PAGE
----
Sunday, May 26, 2019

Maxwell Bodenheim and the Vagabond Grown Old

But now I walk on, alone...

The dust of many roads has been my grey wine.
Surprised beech-trees have bowed
With me, to the plodding morning
Humming tunes frail as webs of dead perfume,
To his love in golden silks, the departed moon.
Maidens like rose-flooded statues
Have bathed me in the wine of their silence.

But now I walk on, alone.
And only after watching many evenings,
Do I dance a bit with dying wisps of moon-light,
To persuade myself that I am young.


— Maxwell Bodenheim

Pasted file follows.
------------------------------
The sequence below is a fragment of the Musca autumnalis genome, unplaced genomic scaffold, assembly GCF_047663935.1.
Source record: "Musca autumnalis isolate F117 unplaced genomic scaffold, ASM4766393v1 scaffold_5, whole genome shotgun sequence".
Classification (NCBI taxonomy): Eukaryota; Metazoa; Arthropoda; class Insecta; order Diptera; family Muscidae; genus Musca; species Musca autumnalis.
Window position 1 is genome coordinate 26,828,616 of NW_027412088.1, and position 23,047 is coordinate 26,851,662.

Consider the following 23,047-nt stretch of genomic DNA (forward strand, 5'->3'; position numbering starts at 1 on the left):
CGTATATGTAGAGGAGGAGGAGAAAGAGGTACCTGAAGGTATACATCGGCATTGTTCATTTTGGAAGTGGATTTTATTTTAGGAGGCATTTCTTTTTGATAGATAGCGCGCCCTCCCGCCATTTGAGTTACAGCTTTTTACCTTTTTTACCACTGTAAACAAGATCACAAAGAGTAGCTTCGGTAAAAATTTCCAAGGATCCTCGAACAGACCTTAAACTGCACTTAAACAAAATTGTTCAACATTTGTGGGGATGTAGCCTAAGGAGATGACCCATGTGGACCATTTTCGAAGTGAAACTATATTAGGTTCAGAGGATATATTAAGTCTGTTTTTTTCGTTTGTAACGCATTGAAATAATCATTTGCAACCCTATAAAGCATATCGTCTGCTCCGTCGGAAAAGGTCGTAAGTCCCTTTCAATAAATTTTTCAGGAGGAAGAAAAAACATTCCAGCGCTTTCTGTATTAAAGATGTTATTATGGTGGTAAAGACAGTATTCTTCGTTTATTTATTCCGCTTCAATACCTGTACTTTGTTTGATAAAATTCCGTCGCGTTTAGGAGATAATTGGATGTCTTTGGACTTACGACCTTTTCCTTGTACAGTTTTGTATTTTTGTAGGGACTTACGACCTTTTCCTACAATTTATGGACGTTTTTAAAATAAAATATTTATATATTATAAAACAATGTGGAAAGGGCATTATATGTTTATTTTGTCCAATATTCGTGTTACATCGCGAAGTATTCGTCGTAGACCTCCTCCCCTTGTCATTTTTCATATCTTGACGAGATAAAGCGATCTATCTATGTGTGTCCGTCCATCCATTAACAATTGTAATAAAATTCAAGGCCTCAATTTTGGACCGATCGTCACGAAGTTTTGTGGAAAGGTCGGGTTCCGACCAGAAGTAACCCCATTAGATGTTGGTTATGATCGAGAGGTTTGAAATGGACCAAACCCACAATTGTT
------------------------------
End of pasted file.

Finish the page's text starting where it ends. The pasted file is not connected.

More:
Born this day in 1892, Maxwell Bodenheim — The King of Greenwich Village Bohemians — first gained fame and notoriety in Chicago at the Dill Pickle Club before moving to New York City in the 1920s. The poet Robert Frost dismissed Bodenheim as a "tramp poet."

Bogie, as he was also known, published ten volumes of poetry and a dozen novels in between arrests for vagrancy and drunkenness. He was murdered in a Bowery flophouse in 1954 along with his third wife Ruth.




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